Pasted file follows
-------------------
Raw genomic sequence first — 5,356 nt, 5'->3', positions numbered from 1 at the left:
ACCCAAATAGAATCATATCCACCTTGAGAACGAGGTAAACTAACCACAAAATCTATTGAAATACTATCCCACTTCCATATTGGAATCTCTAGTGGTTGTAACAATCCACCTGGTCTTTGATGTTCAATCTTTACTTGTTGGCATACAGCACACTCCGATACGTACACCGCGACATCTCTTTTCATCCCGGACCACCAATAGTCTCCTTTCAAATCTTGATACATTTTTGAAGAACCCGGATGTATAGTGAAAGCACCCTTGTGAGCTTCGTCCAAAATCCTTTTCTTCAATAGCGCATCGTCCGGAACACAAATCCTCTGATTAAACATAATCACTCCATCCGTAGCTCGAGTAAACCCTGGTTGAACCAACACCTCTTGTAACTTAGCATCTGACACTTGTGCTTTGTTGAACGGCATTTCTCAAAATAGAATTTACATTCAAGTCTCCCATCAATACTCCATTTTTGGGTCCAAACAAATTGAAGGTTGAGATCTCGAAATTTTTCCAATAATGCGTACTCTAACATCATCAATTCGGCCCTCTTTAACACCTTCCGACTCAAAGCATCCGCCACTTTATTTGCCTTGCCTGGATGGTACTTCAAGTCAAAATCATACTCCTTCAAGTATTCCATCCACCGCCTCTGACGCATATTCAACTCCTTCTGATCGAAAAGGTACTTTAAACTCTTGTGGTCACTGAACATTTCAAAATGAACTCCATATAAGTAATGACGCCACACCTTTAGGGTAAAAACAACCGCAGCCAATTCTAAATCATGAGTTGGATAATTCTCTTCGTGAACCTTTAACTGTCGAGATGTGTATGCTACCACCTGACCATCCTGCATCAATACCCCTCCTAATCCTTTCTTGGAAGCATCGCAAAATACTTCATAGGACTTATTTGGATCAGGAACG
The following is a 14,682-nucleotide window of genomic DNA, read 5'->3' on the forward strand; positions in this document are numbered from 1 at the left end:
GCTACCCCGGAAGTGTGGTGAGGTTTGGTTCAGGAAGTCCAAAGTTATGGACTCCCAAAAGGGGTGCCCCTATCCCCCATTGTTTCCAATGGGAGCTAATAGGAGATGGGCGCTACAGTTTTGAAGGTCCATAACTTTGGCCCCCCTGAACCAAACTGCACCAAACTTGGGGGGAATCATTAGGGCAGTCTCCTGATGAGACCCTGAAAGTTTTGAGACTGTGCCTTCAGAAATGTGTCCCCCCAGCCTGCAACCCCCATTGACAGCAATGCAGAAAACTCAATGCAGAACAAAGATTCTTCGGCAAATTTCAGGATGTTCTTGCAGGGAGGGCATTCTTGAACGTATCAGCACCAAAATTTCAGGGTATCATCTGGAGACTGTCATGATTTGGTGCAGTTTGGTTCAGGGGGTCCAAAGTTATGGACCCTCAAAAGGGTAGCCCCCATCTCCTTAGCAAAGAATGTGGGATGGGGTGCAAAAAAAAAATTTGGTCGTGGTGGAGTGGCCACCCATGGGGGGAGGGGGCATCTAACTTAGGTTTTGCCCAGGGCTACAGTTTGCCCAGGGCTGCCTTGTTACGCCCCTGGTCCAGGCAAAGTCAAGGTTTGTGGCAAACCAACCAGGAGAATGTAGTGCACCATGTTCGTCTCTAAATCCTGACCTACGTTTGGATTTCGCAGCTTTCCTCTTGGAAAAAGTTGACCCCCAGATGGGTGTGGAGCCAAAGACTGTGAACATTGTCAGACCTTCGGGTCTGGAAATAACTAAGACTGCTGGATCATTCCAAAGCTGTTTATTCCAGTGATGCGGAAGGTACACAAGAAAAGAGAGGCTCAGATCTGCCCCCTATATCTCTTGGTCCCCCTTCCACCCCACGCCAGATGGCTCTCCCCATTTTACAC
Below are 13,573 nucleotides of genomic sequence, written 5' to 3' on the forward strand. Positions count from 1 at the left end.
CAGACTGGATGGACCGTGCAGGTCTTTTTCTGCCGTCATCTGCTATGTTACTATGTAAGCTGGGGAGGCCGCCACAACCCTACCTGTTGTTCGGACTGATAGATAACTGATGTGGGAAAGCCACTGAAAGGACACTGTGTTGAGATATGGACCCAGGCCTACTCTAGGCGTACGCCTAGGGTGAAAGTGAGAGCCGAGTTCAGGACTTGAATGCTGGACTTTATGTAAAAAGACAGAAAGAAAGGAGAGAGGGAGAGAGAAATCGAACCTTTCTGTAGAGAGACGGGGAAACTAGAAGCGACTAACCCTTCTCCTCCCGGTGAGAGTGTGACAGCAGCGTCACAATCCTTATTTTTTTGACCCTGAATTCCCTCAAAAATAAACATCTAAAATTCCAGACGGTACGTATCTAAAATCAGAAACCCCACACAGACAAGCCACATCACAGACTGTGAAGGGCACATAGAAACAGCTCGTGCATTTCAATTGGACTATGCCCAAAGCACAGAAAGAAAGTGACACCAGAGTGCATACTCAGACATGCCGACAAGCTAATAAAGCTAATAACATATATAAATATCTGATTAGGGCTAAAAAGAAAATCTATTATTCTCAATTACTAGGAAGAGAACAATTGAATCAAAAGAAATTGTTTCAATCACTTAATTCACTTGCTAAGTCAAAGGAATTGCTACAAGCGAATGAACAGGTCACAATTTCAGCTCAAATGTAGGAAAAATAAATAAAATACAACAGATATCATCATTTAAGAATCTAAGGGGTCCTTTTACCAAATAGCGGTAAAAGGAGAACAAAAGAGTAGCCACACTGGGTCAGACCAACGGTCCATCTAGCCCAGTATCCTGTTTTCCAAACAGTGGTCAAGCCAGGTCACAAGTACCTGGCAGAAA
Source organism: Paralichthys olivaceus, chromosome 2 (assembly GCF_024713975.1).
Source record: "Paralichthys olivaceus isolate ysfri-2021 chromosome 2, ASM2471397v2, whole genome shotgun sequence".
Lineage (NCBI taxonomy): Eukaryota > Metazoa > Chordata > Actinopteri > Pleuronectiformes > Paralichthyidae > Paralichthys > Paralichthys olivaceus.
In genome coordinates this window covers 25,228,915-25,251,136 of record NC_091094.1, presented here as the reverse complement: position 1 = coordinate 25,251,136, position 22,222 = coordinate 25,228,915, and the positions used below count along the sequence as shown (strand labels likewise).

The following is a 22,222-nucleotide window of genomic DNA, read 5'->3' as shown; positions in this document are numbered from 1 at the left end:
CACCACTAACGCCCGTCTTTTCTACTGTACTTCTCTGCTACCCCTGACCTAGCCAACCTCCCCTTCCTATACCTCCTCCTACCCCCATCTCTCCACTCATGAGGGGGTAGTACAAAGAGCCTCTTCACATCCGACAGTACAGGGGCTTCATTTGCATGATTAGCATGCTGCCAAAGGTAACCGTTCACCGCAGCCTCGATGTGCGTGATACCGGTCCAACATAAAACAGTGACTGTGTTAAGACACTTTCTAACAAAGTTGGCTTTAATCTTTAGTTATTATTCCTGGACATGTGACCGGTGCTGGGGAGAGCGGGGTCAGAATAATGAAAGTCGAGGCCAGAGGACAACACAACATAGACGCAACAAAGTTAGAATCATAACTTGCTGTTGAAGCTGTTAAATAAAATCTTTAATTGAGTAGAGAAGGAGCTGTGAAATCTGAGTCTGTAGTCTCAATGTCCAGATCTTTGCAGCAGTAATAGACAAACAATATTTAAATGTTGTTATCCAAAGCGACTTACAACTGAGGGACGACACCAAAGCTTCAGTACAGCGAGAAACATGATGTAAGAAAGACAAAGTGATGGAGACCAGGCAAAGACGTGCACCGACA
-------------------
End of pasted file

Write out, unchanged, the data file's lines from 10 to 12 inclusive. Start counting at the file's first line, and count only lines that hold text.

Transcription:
In genome coordinates this window covers 25,228,915-25,251,136 of record NC_091094.1, presented here as the reverse complement: position 1 = coordinate 25,251,136, position 22,222 = coordinate 25,228,915, and the positions used below count along the sequence as shown (strand labels likewise).

The following is a 22,222-nucleotide window of genomic DNA, read 5'->3' as shown; positions in this document are numbered from 1 at the left end:
CACCACTAACGCCCGTCTTTTCTACTGTACTTCTCTGCTACCCCTGACCTAGCCAACCTCCCCTTCCTATACCTCCTCCTACCCCCATCTCTCCACTCATGAGGGGGTAGTACAAAGAGCCTCTTCACATCCGACAGTACAGGGGCTTCATTTGCATGATTAGCATGCTGCCAAAGGTAACCGTTCACCGCAGCCTCGATGTGCGTGATACCGGTCCAACATAAAACAGTGACTGTGTTAAGACACTTTCTAACAAAGTTGGCTTTAATCTTTAGTTATTATTCCTGGACATGTGACCGGTGCTGGGGAGAGCGGGGTCAGAATAATGAAAGTCGAGGCCAGAGGACAACACAACATAGACGCAACAAAGTTAGAATCATAACTTGCTGTTGAAGCTGTTAAATAAAATCTTTAATTGAGTAGAGAAGGAGCTGTGAAATCTGAGTCTGTAGTCTCAATGTCCAGATCTTTGCAGCAGTAATAGACAAACAATATTTAAATGTTGTTATCCAAAGCGACTTACAACTGAGGGACGACACCAAAGCTTCAGTACAGCGAGAAACATGATGTAAGAAAGACAAAGTGATGGAGACCAGGCAAAGACGTGCACCGACA